The knock-on effects of tooth loss extend beyond the gums, however.

Teeth play a central role in the health and structure of the jaw. When teeth are missing, the result is often a reduction in jaw definition, which only bone grafts can heal.

Critical bone lost in the jaw too

In the first year of tooth loss alone, the jaw experiences a 25% reduction.

This can lead to a significantly weaker profile and a more ‘aged’ appearance.

As the jawbone begins to contract, gum tissue starts to shrink as well, becoming increasingly vulnerable and eventually developing sore spots.

With the increase of space in the mouth, the tongue can also enlarge, creating further complications within the mouth.

Missing teeth are associated with poor general health problems

all on four tooth replacement

Tooth loss can have significant consequences for a person’s general health.

The main cause, and perhaps the most obvious, is the loss of chewing ability, with a study of denture wearers showing that nearly half exhibited a lower ability to chew correctly.

Chewing has been linked to better general health, including less reliance on medication and a better diet.

Equally, studies indicate a strong correlation between good dental hygiene and reduced risk of heart and blood vessel disease.

Another impact of tooth loss, and one that is often overlooked, is the impact on mental health.

Tooth loss can be embarrassing for many, resulting in a loss of overall confidence.

One might begin avoiding certain situations such as kissing and eating in public or even avoid smiling altogether.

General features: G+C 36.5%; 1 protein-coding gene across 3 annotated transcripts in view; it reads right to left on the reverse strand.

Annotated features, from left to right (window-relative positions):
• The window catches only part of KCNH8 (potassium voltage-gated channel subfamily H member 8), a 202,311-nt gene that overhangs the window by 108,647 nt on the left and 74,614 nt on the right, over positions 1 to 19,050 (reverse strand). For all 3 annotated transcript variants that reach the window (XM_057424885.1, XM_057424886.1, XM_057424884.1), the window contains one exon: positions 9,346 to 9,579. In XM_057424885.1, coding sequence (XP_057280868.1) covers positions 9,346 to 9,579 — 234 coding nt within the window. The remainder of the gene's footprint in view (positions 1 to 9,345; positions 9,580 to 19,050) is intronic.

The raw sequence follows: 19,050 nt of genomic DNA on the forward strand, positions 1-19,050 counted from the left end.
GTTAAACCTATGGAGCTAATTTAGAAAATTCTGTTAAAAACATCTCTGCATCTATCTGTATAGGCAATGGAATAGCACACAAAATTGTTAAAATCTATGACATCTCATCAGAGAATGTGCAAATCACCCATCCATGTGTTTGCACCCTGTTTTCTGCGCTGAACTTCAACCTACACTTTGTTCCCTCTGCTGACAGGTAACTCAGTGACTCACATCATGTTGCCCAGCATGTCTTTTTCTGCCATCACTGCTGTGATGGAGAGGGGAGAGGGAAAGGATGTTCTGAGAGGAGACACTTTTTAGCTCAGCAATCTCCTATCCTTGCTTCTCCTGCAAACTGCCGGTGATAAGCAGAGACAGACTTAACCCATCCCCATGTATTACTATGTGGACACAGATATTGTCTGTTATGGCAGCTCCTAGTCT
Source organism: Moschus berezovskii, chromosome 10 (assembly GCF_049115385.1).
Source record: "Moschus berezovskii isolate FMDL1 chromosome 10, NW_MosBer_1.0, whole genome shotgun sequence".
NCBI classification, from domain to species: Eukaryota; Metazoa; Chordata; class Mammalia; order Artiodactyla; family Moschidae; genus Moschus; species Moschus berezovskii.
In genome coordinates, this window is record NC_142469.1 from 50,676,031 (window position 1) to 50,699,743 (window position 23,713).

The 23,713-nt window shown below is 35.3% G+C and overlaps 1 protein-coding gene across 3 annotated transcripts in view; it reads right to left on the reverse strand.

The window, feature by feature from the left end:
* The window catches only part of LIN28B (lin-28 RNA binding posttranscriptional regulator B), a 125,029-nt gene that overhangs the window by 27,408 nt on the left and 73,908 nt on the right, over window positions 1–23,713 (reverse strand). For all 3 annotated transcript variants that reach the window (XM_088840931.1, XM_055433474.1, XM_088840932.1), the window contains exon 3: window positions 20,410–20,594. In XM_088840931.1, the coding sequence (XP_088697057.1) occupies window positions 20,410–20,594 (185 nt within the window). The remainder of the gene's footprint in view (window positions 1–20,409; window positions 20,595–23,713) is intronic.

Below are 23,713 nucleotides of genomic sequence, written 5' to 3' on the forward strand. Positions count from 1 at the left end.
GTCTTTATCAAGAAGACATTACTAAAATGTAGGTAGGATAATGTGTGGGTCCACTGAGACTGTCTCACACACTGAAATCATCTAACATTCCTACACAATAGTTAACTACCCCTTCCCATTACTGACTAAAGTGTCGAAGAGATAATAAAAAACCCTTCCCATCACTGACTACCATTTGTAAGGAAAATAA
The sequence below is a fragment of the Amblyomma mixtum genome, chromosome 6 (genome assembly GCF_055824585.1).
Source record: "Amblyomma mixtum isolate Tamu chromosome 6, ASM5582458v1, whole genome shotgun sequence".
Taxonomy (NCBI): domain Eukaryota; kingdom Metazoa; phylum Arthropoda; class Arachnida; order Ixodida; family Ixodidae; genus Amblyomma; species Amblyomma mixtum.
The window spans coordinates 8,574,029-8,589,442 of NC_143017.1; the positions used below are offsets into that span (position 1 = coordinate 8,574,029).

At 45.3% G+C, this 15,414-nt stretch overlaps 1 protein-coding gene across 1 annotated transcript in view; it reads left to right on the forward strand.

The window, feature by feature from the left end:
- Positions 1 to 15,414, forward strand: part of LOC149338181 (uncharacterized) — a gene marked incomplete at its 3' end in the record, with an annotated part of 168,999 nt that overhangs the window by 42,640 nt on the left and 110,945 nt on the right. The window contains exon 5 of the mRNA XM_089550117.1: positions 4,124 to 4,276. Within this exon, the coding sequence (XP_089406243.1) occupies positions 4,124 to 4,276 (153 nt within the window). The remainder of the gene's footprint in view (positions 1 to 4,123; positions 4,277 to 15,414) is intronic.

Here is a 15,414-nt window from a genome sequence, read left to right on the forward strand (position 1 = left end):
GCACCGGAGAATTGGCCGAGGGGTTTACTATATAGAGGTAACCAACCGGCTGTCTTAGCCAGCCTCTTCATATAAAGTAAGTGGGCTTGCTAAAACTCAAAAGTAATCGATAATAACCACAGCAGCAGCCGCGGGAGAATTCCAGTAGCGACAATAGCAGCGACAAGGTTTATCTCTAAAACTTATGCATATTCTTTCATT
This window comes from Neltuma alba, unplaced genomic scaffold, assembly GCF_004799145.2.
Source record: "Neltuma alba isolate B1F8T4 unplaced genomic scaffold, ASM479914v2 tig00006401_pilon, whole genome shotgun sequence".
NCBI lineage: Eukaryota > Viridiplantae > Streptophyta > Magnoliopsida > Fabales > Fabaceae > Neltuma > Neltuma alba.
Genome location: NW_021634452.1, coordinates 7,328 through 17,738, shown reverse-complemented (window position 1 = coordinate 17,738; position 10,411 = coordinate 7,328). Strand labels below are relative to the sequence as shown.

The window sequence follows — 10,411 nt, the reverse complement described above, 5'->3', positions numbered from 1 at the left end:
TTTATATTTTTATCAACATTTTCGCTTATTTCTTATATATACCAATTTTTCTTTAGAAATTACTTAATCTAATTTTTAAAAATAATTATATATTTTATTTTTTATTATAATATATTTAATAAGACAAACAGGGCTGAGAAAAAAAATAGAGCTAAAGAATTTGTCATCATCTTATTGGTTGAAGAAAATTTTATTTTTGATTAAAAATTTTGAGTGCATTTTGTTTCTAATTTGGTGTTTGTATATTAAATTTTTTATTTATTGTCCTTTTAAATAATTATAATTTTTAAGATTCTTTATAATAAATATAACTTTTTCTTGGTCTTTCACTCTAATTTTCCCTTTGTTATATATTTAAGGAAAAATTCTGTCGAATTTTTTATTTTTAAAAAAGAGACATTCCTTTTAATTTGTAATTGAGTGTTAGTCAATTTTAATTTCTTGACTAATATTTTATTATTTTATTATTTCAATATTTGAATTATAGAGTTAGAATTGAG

Any one of these can be deeply damaging to a person’s wellbeing, and only compound the physical effects of tooth loss.

Is it OK not to replace a missing tooth?

implant reviewDo you want healthy teeth? Then replacing missing teeth is important.

It is against our medical advice that you do not close gaps in your mouth.

Fortunately, the dental implants offered by The Gentle Dental provide the ideal solution to tooth loss.

By anchoring a new tooth within the jaw itself, there is no need for temporary and unreliable solutions such as dentures, and the procedure is simple and painless.

With this in mind, you may be wondering if dental implants are right for you.

See: Who is not suitable for dental implants

The majority of healthy adults will qualify for dental implants. However, there are several potential exceptions.

You will be required to have good oral health and a sufficient amount of bone, which will be essential in securing the implant safely.

If the implant surgery is nerve-wracking for you, it is carried out under anaesthetic and we can report from previous patients that there has been minimal discomfort following surgery.

For patients experiencing gingivitis, gum disease or even periodontal disease will need to have these conditions treated prior to receiving reconstructive surgeries like dental implants in order to ensure their long-term success.

If you do fall into one or more of these categories, it is still worth a consultation with The Gentle Dental, as every mouth is different.

Contact us to book an appointment.